Gov. John Bel Edwards: Some lawmakers focused on ‘non-issues’

‘There’s a little bit of a disconnect,’ Edwards says

By: - April 22, 2022 9:22 am
Governor: Some lawmakers focused on ‘non-issues’

The Louisiana State Capitol (Wesley Muller/Louisiana Illuminator)

With Louisiana legislators scrapping critical infrastructure funding and debating hyper-partisan proposals such as a bill to prohibit transgender kids from playing sports, Gov. John Bel Edwards said some lawmakers are focused on “non-issues” that do nothing to address the things Louisiana residents actually care about. 

Answering questions at a Thursday afternoon press conference, Edwards said there appears to be a “disconnect” between these lawmakers and their constituents. The governor repeatedly referred to recent findings from LSU’s 2022 Louisiana Survey, which listed the top issues that state residents want to see their government leaders work on this year. 

“When you ask people what they’re really concerned about, it’s education, it’s infrastructure and it’s the economy,” he said. “There’s a little bit of a disconnect.” 

Although Edwards said he is generally pleased with how lawmakers are handling the budget, including following through on his request for $1,500 teacher pay raises and $750 for support staff, he said he doesn’t approve of efforts to ban transgender students from competing in high school and college sports, though he stopped short of committing to a veto, noting that the bill has not yet passed both chambers.

Called the Fairness in Women’s Sports Act, Senate Bill 44, introduced by Sen. Beth Mizell, R-Franklinton, the Senate approved the bill Tuesday in a 29-6 vote and is pending in the House where the GOP majority will likely approve it. Edwards vetoed the same measure last year and foiled the Legislature’s attempt at an override. 

“I don’t think you all have ever heard me announce from this podium before a bill gets to my desk that I’m going to veto it because I always think that there’s an opportunity and a path forward to working things out,” he said. “So that may not be necessary, but I will tell you that my views haven’t changed.”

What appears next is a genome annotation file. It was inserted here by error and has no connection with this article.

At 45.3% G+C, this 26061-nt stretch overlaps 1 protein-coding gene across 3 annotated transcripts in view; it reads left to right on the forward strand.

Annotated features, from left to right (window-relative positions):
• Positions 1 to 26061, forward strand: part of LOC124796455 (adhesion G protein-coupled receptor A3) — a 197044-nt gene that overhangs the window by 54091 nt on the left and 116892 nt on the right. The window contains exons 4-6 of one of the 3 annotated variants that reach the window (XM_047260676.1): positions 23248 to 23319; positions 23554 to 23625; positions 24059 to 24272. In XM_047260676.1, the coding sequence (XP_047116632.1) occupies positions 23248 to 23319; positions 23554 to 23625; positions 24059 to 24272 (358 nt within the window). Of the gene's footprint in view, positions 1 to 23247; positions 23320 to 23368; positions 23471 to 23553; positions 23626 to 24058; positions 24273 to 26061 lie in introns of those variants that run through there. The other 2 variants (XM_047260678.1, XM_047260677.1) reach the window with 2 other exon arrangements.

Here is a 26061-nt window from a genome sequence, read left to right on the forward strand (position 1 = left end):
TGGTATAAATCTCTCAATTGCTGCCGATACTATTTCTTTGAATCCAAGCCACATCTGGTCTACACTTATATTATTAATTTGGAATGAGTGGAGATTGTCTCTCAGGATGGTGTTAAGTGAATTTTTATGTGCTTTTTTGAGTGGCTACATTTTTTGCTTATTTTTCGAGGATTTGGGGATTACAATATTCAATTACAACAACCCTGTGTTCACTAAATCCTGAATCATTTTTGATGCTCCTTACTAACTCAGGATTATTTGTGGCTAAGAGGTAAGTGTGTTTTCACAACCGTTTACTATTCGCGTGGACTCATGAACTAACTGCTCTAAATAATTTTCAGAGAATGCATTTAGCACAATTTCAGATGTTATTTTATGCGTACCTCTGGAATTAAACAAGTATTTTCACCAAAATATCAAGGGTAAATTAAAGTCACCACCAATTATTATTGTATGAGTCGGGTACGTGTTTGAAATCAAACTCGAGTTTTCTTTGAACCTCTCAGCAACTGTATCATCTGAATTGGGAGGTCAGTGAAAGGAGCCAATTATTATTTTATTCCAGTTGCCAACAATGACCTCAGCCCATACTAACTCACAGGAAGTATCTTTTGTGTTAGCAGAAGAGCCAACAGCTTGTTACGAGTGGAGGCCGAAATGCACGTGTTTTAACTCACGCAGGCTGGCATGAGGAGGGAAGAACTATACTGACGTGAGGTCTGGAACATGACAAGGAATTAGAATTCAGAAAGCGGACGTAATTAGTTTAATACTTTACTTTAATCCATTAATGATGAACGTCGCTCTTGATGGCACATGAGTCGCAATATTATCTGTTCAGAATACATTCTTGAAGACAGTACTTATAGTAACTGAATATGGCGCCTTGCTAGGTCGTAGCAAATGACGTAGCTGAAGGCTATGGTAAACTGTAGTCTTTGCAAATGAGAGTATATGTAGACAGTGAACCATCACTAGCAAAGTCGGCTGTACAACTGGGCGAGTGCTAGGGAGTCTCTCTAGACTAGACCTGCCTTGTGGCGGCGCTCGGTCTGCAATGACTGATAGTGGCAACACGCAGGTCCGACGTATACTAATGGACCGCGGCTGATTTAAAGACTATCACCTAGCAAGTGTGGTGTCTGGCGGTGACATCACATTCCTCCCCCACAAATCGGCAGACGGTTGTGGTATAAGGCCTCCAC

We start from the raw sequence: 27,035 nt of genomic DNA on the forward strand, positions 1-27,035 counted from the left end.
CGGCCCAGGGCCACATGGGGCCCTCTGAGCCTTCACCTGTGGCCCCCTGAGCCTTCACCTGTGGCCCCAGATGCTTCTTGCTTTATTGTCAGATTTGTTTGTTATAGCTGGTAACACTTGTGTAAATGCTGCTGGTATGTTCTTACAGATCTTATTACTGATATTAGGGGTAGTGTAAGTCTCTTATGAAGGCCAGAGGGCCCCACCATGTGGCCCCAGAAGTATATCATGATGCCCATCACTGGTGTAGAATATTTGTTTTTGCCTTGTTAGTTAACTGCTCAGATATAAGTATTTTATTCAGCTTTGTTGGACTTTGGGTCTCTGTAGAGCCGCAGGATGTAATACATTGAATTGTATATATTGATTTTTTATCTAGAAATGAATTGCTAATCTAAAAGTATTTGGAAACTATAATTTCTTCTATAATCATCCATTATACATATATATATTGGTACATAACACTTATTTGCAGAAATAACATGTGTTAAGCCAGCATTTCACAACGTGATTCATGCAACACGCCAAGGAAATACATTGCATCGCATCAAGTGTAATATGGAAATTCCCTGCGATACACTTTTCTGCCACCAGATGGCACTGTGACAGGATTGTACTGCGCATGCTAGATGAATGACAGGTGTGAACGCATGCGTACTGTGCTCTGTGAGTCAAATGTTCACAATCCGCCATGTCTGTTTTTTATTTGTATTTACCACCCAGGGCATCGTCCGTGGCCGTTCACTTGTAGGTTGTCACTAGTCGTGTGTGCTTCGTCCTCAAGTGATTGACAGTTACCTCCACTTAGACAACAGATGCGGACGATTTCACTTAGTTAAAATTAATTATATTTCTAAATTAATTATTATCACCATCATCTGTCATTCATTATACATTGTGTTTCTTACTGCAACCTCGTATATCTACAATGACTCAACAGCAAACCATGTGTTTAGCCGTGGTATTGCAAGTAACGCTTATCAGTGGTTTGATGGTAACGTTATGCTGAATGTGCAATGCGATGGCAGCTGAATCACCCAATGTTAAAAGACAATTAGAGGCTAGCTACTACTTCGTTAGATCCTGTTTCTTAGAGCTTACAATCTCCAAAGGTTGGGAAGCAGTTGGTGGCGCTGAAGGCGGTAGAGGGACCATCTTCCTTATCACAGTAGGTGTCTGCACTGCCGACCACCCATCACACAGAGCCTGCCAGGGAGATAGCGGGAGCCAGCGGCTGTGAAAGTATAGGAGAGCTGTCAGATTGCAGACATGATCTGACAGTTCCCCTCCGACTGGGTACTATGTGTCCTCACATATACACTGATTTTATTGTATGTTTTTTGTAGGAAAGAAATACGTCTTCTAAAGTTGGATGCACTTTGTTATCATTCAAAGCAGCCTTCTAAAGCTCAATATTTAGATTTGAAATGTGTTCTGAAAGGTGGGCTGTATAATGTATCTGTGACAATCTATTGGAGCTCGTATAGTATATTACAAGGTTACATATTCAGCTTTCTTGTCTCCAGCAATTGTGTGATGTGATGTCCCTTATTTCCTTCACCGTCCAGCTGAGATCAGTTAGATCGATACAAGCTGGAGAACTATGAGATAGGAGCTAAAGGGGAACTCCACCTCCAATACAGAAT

The bill purports to protect a biological female from being harmed or deprived of athletic opportunity if they are forced to compete against a biological male. Edwards said there has not been a single instance of such a situation ever happening in Louisiana. The Louisiana High School Athletics Association already bars transgender children from participating in prep sports.

“This is a non-issue,” the governor said. “This is not what families sit around the supper table talking about.”

Edwards also expressed disappointment that lawmakers have so far scrapped his plans to set aside funding for a new Mississippi River bridge in the Baton Rouge area. The state is flush with a nearly $3 billion surplus and Edwards said would be eligible for additional federal dollars to pay for the bridge project in coming years by setting aside an initial $500 million. Lawmakers instead plan to spend that amount on other transportation projects. 

Edwards criticized lawmakers for squandering what will likely be the only opportunity, financially, to build what he called the “most important infrastructure project in the state.”  

However, with the governor’s blessing, lawmakers plan to put $500 million into the state’s unemployment trust fund. According to the Louisiana Budget Project’s Jan Moller, it amounts to a half-billion dollar gift for businesses that are supposed to replenish the trust fund with their own money via an unemployment tax assessment. Lawmakers have waived that assessment since the beginning of the pandemic, citing its impact on businesses.

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Wesley Muller
Wesley Muller

Wes Muller traces his journalism roots back to 1997 when, at age 13, he built and launched a hyper-local news website for his New Orleans neighborhood. In the years since then, he has freelanced for the Times-Picayune in New Orleans and worked on staff at the Sun Herald in Biloxi, WAFB-9News CBS in Baton Rouge, and the Enterprise-Journal in McComb, Mississippi. He also taught English as an adjunct instructor at Baton Rouge Community College. Much of his journalism has involved reporting on First Amendment issues and coverage of municipal and state government. He has received recognitions including McClatchy's National President's Award, the Associated Press Freedom of Information Award, and the Daniel M. Phillips Freedom of Information Award from the Mississippi Press Association, among others. Muller is a New Orleans native, a Jesuit High School alumnus, a University of New Orleans alumnus and a veteran U.S. Army paratrooper. He lives in Ponchatoula, Louisiana, with his two sons and his wife, who is also a journalist.